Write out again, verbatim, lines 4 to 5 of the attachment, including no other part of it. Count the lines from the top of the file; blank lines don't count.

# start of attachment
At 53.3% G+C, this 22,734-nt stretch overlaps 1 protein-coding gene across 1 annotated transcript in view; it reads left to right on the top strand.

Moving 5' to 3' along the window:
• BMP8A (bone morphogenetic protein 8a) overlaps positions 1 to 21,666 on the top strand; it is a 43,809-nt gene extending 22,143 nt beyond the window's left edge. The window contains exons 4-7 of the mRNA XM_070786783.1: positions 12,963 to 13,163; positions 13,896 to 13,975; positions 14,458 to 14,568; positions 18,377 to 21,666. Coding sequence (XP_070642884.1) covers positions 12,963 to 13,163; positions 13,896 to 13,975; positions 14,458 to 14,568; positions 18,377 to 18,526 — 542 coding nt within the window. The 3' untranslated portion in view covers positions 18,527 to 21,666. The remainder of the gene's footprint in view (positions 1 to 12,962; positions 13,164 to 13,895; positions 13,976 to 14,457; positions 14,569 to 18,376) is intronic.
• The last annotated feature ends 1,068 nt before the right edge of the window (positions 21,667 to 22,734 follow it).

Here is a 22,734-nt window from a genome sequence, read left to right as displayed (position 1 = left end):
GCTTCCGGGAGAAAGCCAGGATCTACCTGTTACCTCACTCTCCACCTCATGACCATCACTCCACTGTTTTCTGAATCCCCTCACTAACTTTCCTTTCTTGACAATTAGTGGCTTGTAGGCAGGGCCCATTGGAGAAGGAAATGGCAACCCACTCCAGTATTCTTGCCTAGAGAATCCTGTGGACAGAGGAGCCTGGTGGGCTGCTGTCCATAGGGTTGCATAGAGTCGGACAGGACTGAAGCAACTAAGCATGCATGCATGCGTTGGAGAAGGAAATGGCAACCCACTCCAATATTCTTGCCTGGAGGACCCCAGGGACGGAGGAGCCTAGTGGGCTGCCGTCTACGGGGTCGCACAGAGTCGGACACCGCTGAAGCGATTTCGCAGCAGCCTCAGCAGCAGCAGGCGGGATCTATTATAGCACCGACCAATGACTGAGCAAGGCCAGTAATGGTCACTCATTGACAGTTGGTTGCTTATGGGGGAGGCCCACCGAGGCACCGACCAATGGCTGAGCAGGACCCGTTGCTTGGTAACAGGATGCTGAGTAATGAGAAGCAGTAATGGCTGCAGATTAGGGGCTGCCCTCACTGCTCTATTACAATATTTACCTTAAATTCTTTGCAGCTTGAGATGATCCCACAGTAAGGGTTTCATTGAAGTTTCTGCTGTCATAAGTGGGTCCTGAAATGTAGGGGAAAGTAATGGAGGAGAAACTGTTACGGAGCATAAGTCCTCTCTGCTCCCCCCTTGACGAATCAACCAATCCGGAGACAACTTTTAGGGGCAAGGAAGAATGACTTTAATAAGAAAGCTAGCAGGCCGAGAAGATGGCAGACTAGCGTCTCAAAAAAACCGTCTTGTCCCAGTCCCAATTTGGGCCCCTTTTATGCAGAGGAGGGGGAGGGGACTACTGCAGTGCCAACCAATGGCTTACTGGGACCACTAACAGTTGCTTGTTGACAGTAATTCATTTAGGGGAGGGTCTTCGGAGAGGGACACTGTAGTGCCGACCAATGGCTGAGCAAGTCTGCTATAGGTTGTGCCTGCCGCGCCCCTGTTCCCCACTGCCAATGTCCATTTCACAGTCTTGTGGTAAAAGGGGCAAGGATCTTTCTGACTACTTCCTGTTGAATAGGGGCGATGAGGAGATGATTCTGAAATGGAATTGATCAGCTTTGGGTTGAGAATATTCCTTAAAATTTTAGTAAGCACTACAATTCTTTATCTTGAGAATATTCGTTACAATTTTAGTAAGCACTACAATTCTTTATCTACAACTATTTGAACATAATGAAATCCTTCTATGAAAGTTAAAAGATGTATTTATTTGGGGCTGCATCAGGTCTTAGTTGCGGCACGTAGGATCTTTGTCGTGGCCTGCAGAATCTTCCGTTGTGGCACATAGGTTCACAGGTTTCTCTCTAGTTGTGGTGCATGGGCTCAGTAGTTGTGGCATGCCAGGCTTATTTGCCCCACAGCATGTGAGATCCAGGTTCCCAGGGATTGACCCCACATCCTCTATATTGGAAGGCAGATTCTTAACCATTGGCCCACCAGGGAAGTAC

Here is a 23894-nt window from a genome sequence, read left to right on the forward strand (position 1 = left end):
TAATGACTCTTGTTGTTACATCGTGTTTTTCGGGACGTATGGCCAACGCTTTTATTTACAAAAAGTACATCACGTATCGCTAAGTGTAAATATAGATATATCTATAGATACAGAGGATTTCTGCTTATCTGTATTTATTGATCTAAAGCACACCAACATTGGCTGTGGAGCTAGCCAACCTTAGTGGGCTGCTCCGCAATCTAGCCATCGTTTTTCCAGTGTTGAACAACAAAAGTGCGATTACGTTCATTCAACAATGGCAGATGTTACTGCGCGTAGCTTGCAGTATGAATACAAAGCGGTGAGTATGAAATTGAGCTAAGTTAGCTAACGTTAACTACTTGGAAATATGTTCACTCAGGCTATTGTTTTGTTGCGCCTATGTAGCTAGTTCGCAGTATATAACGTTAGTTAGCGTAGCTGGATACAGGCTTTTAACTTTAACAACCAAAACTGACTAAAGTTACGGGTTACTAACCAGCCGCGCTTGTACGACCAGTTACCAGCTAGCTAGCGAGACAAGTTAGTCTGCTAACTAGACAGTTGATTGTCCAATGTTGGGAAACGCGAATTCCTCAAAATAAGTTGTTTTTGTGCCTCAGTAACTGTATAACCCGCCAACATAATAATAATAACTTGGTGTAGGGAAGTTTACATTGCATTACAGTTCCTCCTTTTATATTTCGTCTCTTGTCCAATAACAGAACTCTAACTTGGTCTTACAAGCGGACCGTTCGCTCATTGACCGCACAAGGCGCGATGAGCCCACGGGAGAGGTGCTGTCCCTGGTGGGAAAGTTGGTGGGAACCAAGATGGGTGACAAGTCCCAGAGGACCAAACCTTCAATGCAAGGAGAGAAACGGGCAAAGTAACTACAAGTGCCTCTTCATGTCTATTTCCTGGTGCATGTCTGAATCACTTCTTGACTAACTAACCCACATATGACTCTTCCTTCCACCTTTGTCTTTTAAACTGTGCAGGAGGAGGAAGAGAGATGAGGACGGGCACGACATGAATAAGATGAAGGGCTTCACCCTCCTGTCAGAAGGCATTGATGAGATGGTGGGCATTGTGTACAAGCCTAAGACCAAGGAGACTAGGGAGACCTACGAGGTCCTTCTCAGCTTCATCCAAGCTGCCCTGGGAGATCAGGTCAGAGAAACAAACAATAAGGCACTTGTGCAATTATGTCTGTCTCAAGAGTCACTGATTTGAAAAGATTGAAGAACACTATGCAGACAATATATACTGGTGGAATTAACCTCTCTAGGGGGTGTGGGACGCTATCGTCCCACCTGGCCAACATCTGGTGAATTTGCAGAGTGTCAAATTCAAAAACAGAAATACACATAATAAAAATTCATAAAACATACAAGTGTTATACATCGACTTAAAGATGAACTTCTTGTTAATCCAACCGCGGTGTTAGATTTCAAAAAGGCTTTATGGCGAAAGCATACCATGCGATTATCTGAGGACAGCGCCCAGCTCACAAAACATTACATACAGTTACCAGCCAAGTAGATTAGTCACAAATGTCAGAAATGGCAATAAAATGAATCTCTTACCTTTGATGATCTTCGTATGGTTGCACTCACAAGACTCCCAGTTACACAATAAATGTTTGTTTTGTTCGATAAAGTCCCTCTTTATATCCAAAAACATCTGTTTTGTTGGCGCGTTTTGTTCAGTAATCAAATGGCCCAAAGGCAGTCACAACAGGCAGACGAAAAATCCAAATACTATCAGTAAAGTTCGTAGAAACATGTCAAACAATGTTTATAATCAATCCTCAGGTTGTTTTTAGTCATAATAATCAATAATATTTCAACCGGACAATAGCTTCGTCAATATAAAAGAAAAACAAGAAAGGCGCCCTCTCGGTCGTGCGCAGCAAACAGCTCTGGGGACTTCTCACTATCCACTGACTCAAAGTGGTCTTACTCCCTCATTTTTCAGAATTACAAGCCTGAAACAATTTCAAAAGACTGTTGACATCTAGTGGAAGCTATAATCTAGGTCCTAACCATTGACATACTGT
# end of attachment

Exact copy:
• The last annotated feature ends 1,068 nt before the right edge of the window (positions 21,667 to 22,734 follow it).

Here is a 22,734-nt window from a genome sequence, read left to right as displayed (position 1 = left end):